Whatever part of nature we touch, it, in return, touches us. Artworks dealing with nature give us a deeper sense of the ecology of the planet and are perhaps best understood in terms of human experience. That's because they reflect attitudes toward the natural world and humankind's place in it. Artful art·ful
1. Exhibiting art or skill: "The furniture is an artful blend of antiques and reproductions" Michael W. Robbins.
2. acts of creation become records of the linkages between self and the material world. However, the recording of the material world is never wholly objective or neutral. Nor is it without contrasting interpretations.
The contradictions that exist in comparative views of nature are reflected in my early experiences of growing up on a farm in rural southern Indiana Southern Indiana, in the United States, is notable because it is culturally distinct from the rest of the state. The area's geography has led to a blend of Northern and Southern culture that is not found in the rest of Indiana. . The rolling hills Rolling hills are like a mountain chain, only a "hill chain" of hills that roll on and on continually. You will often find them in between plains and mountains, near major rivers, or randomly anywhere. The only places without rolling hills are deserts and flood plains. and existing soil conditions in our county made the farmland very susceptible to erosion. Farming with horse drawn implements did not help the situation. Although the wash-outs were a hardship for my dad, for a small boy, the deep gullies became great hiding places for a Wild West shootout Shootout
Venture capital jargon. Refers to two or more venture capital firms fighting for the startup. . In my make believe world, the untended fields could be remote and inaccessible inaccessible Surgery adjective Unreachable; referring to a lesion that unmanageable by standard surgical techniques–eg, lesions deep in the brain or adjacent to vital structures–ie, not accessible. See Accessible. , savage and dangerous, or wild and untamed. As I grew older, the horses were replaced with tractors, and with improved farming practices, we gradually began to transform the land. The rugged terrain that conjured up wilderness fantasies became cultivated fields of gentle contours--inviting and workable, productive and bountiful Bountiful, city (1990 pop. 36,659), Davis co., N central Utah; inc. 1892. It is a residential suburb N of Salt Lake City with some farming and floral nurseries; machinery and motor vehicles are produced. Bountiful was settled by Mormons in 1847. , controlled and patterned.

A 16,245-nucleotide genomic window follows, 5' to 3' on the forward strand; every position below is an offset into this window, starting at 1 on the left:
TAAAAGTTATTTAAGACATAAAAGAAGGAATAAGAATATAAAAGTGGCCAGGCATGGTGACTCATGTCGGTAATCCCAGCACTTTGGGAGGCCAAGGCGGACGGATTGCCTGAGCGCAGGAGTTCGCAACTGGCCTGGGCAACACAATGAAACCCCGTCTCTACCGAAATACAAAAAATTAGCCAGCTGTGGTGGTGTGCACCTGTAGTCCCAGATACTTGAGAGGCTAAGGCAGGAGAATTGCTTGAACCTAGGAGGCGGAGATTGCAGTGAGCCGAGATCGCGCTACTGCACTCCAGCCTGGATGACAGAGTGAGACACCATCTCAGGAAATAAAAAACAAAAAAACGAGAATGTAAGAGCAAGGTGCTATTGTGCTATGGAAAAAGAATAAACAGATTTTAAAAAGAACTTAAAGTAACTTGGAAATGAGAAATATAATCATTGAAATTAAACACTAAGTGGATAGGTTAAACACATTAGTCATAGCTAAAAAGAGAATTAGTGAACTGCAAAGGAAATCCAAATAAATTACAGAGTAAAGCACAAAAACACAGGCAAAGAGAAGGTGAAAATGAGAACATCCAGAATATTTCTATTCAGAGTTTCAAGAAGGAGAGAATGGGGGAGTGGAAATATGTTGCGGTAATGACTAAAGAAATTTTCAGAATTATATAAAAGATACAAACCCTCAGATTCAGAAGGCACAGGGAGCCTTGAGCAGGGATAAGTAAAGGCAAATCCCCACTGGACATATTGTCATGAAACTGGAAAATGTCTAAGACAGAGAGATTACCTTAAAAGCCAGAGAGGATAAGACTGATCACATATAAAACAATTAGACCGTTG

Like my youthful perceptions of farmland, artists' interpretations of nature can range from uncorrupted wilderness to cultivated formality formality, in chemistry: see chemical equilibrium; concentration. , from untamed to tamed tame
adj. tam·er, tam·est
1. Brought from wildness into a domesticated or tractable state.
2. Naturally unafraid; not timid: "The sea otter is gentle and relatively tame" . Whether portraying a place, weather, seasons, light, animals, flowers, or food, artists respond to the contrary qualities of the natural world and make conscious choices that transform meaning and the way we interpret their portraits of nature. Likewise, when selecting natural materials for their craft, weavers, potters, and woodworkers consider the contrasting qualities of nature's raw products and make thoughtful decisions that impact on the final form and function.
The artful work of a landscape painter or weaver, in a way, heals. It joins us with nature. To join, the etymological et·y·mo·log·i·cal also et·y·mo·log·ic
Of or relating to etymology or based on the principles of etymology.
et root for art, is an act of healing. My father's artful work as a farmer was, in a way, a healing of the earth.
Perhaps we might look at the artistic behaviors described in this issue's lessons as acts of healing. Rather than looking at these lessons as projects to do, think of them as artful processes to engage in. Rather than look at the results of these lessons as commodities or products to make, think of them as records of accomplishment or meaningful messages. As we consider incorporating these lessons into our own curriculum, we might ask how these experiences with nature can give students a deeper sense of the ecology of the planet. How can they help students better understand the natural world and their place in it? How can they be connected to their own life experiences? How can we build on the strong tradition of objective observation?
Whatever we touch in nature touches us. That's nature's gift.
Eldon Katter, Editor